When he moved to Soviet Armenia, at 18, he found piroshkis (fried buns stuffed with meat or potato) instead of the meals he’d grown up with. What he remembers most about food from this period, however, was the lack of it, as the Soviet Union was prone to food shortages.

“During my time, we basically had nothing,” he says. “So it was very difficult to put a meal on the table.”

To understand the confusion means exploring Armenia and Armenians’ complicated history of wars, genocide, kingdoms, and conquerors.

Armenian food traditions were created over thousands of years in a swath of land known as the Armenian highlands, which in addition to the Republic of Armenia, covered a region including parts of other surrounding countries, like modern-day Iran, Turkey, and Iraq. The region’s rugged but fertile geography was well suited to growing wheat, rice, lentils, figs, pistachios, and apricots, shaping distinct regional delicacies, flavors, and variations. Its location, wedged between major powers, made it a prime place for battles amongst different empires, including the Byzantine, Persian, Russian, and Ottoman.

The western highlands fell under Ottoman rule for more than 400 years (until the empire was dissolved in 1922 and subsequently became modern-day Turkey), causing Armenian food traditions to evolve in a multiethnic empire that included Greeks, Assyrians, Turks, Jews, Kurds, Bulgarians, and Bosnians.

Mooradian spent 13 years in Soviet Armenia, which he documents in his 2008 book, The Repatriate: Love, Basketball, and the KGB.

“I don’t think culture is static. Culture always changes,” says Lena Osipova-Stocker, who was born in Yerevan, Armenia’s capital, to parents from Lebanon and Ukraine. “Food is one of those things about culture that is the easiest to transform and change.”

Her childhood was filled with a mixture of Soviet Armenian food and the culinary traditions her mother and grandmother brought from Anatolia and Lebanon.

“You had all these waves of foods that they called Armenian that people would bring with them, and there would be a little bit of a clash,” she says. “At that point, people would realize, ‘Oh, what I’m calling Armenian is not what you are calling Armenian.”

Osipova-Stocker thought she knew the distinctions between western and eastern Armenian food. But when she went to school in Cyprus and met Cypriot-Armenians whose forebears fled from cities like Adana during the genocide, she realized even western Armenian food varied greatly.

World events over last 40 years have further affected Armenian cuisine. The civil war in Lebanon, the revolution in Iran, and the dissolution of Soviet Armenia sent more waves of Armenian refugees to the U.S., where Armenians from different regions mingled, tried one another’s cuisines, and of course argued about which was more Armenian than the others.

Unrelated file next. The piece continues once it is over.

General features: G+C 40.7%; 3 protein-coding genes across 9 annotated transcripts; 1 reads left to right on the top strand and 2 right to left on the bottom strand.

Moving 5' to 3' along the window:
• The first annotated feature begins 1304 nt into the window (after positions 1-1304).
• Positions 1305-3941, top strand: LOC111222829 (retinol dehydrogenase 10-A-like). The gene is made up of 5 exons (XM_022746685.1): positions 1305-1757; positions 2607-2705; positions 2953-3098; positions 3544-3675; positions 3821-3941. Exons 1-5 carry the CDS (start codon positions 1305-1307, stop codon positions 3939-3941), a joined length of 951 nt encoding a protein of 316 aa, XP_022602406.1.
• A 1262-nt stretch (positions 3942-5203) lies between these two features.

Armenian food culture continues to change.

In Armenia an influx of Armenian refugees from Syria escaping civil war have opened popular restaurants in Yerevan, where they serve open-faced meat pies called lahmajun and Middle Eastern Armenian specialties like lamb kebab with sweet and sour cherries.

Lahmajoun at Farm Grill in Michigan. Photo from Yelp.
Lahmajoun at Farm Grill in Michigan. Photo from Yelp.

And in the U.S., Yerevan emigres in Los Angeles, which has the largest population of Armenian-Americans, have popularized ponchiks, doughnuts that were popular in the Soviet Union, filling them with Nutella and Oreos. In Detroit, Hasmik Movsesyan and her daughter Anahit Movsesyan have adapted to the tastes of the deeply rooted Armenian-American community that has had a presence in the Midwest for over a century. Hasmik Movsesyan, who grew up in Yerevan, owns the Farm Grill, a restaurant in Southfield, Michigan. It’s the only restaurant in the state where you can find western Armenian dishes like manti (baked lamb dumplings served with yogurt) and su boreg (a boiled phyllo dish that the Movsesyans now make with Wisconsin brick cheese).

“When you come to Detroit and you see the descendants of Armenians from the genocide, they worship their Armenian food. It’s amazing,” says Hasmik Movsesyan. “When you can do something like that in a town like this, you get happy, because no one else is doing it.”

As social media deepens connections between Armenian residents and the diaspora, different generations of Armenians are becoming familiar with one another, for example through Armenian cooking groups on Facebook.

“The root of all problems is people not knowing each other and not reaching out to know each other,” says Gegham Mughnetsyan, adding that the diaspora, with all its various internal factions, is eagerly learning about itself too. “People are hungry for this information.”